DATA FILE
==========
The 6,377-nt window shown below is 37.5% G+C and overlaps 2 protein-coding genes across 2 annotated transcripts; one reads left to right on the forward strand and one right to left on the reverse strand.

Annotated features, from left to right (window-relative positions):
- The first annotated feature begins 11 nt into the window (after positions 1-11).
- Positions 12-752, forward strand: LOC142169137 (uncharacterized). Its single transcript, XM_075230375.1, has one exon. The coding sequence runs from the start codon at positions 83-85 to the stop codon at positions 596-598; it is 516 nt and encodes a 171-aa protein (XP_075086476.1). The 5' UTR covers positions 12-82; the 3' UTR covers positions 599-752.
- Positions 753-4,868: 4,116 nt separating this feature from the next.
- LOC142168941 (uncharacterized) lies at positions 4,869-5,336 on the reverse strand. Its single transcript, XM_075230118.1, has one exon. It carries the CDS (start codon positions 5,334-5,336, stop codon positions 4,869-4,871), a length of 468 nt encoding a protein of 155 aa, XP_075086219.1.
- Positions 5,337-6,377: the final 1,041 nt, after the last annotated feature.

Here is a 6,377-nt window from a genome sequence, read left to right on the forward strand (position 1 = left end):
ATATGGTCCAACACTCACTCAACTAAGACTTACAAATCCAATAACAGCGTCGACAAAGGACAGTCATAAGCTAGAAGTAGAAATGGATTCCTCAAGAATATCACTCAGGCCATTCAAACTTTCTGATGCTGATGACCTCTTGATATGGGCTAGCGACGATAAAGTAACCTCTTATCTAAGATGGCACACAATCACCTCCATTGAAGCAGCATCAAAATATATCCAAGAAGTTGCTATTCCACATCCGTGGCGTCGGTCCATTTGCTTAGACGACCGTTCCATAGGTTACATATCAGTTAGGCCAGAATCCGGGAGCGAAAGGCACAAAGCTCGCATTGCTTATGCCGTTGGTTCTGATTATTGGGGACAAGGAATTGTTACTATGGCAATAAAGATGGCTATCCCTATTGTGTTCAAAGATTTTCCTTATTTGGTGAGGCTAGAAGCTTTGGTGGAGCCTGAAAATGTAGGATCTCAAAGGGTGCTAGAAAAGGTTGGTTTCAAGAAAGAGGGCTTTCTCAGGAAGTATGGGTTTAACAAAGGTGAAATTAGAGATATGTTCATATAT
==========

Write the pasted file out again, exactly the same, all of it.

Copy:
The 6,377-nt window shown below is 37.5% G+C and overlaps 2 protein-coding genes across 2 annotated transcripts; one reads left to right on the forward strand and one right to left on the reverse strand.

Annotated features, from left to right (window-relative positions):
- The first annotated feature begins 11 nt into the window (after positions 1-11).
- Positions 12-752, forward strand: LOC142169137 (uncharacterized). Its single transcript, XM_075230375.1, has one exon. The coding sequence runs from the start codon at positions 83-85 to the stop codon at positions 596-598; it is 516 nt and encodes a 171-aa protein (XP_075086476.1). The 5' UTR covers positions 12-82; the 3' UTR covers positions 599-752.
- Positions 753-4,868: 4,116 nt separating this feature from the next.
- LOC142168941 (uncharacterized) lies at positions 4,869-5,336 on the reverse strand. Its single transcript, XM_075230118.1, has one exon. It carries the CDS (start codon positions 5,334-5,336, stop codon positions 4,869-4,871), a length of 468 nt encoding a protein of 155 aa, XP_075086219.1.
- Positions 5,337-6,377: the final 1,041 nt, after the last annotated feature.

Here is a 6,377-nt window from a genome sequence, read left to right on the forward strand (position 1 = left end):
ATATGGTCCAACACTCACTCAACTAAGACTTACAAATCCAATAACAGCGTCGACAAAGGACAGTCATAAGCTAGAAGTAGAAATGGATTCCTCAAGAATATCACTCAGGCCATTCAAACTTTCTGATGCTGATGACCTCTTGATATGGGCTAGCGACGATAAAGTAACCTCTTATCTAAGATGGCACACAATCACCTCCATTGAAGCAGCATCAAAATATATCCAAGAAGTTGCTATTCCACATCCGTGGCGTCGGTCCATTTGCTTAGACGACCGTTCCATAGGTTACATATCAGTTAGGCCAGAATCCGGGAGCGAAAGGCACAAAGCTCGCATTGCTTATGCCGTTGGTTCTGATTATTGGGGACAAGGAATTGTTACTATGGCAATAAAGATGGCTATCCCTATTGTGTTCAAAGATTTTCCTTATTTGGTGAGGCTAGAAGCTTTGGTGGAGCCTGAAAATGTAGGATCTCAAAGGGTGCTAGAAAAGGTTGGTTTCAAGAAAGAGGGCTTTCTCAGGAAGTATGGGTTTAACAAAGGTGAAATTAGAGATATGTTCATATAT